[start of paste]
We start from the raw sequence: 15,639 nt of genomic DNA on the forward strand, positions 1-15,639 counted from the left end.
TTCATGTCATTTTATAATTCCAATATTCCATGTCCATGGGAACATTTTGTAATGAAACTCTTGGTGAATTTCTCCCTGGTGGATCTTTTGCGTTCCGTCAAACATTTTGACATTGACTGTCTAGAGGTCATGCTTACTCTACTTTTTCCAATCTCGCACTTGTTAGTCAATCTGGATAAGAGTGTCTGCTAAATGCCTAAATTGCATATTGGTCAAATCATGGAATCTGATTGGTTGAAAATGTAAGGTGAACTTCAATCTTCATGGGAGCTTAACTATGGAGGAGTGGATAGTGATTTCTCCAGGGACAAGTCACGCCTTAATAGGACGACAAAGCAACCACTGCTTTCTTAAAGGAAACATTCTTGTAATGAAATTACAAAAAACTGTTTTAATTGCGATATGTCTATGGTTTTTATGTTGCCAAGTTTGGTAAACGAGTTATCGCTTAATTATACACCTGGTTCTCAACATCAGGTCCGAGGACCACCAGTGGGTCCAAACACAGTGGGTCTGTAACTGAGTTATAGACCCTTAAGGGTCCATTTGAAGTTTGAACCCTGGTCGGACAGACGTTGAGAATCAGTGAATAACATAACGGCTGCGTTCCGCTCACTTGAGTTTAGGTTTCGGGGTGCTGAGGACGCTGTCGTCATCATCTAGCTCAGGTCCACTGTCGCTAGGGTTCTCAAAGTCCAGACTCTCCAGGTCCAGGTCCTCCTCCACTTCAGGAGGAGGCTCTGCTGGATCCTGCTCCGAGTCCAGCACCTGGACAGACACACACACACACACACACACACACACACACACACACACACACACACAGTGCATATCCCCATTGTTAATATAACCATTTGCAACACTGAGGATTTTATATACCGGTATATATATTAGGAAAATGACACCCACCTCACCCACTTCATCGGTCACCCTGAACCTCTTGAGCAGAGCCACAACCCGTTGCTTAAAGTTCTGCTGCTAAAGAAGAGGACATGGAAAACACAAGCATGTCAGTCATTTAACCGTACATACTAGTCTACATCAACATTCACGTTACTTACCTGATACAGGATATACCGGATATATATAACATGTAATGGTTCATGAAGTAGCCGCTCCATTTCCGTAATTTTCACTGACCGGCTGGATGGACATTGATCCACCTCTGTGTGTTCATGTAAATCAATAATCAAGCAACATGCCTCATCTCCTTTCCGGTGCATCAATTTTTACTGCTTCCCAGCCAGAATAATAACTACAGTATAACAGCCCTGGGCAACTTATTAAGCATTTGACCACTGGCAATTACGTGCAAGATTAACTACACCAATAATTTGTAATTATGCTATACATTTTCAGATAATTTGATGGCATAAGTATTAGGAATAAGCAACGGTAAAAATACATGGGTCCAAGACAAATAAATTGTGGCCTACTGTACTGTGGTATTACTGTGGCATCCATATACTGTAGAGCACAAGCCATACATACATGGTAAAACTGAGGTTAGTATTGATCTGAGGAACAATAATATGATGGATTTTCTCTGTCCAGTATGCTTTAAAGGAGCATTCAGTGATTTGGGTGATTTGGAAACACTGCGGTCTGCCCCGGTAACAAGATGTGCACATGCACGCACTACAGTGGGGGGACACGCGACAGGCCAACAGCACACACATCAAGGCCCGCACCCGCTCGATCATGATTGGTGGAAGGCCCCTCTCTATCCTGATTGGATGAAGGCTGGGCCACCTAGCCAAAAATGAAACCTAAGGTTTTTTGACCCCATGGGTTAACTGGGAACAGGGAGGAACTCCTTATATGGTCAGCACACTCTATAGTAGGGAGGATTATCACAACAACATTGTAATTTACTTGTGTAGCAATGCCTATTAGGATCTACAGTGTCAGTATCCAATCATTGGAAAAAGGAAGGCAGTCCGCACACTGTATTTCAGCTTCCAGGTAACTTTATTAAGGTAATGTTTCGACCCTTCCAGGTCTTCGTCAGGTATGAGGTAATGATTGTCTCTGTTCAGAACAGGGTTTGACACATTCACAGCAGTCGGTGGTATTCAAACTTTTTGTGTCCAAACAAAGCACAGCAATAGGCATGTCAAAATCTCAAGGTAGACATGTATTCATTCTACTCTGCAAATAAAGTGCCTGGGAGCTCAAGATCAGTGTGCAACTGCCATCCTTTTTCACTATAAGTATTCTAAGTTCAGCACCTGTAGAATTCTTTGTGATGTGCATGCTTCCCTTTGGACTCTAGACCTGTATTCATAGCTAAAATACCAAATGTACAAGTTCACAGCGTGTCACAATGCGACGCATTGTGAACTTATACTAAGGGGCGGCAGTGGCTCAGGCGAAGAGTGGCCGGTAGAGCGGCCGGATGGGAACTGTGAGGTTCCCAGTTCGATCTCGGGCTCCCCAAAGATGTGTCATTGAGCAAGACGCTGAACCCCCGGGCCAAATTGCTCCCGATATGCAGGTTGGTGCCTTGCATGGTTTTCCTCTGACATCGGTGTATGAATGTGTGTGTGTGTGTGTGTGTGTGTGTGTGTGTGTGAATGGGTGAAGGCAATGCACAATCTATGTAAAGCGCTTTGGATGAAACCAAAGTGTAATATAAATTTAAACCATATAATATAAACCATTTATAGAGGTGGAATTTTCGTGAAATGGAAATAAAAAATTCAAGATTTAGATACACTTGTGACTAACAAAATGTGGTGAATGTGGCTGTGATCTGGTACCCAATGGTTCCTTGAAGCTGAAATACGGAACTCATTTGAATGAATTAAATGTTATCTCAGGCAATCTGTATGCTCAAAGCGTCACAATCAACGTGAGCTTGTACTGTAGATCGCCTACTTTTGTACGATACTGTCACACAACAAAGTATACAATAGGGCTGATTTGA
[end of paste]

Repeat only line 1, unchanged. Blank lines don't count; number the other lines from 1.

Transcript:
We start from the raw sequence: 15,639 nt of genomic DNA on the forward strand, positions 1-15,639 counted from the left end.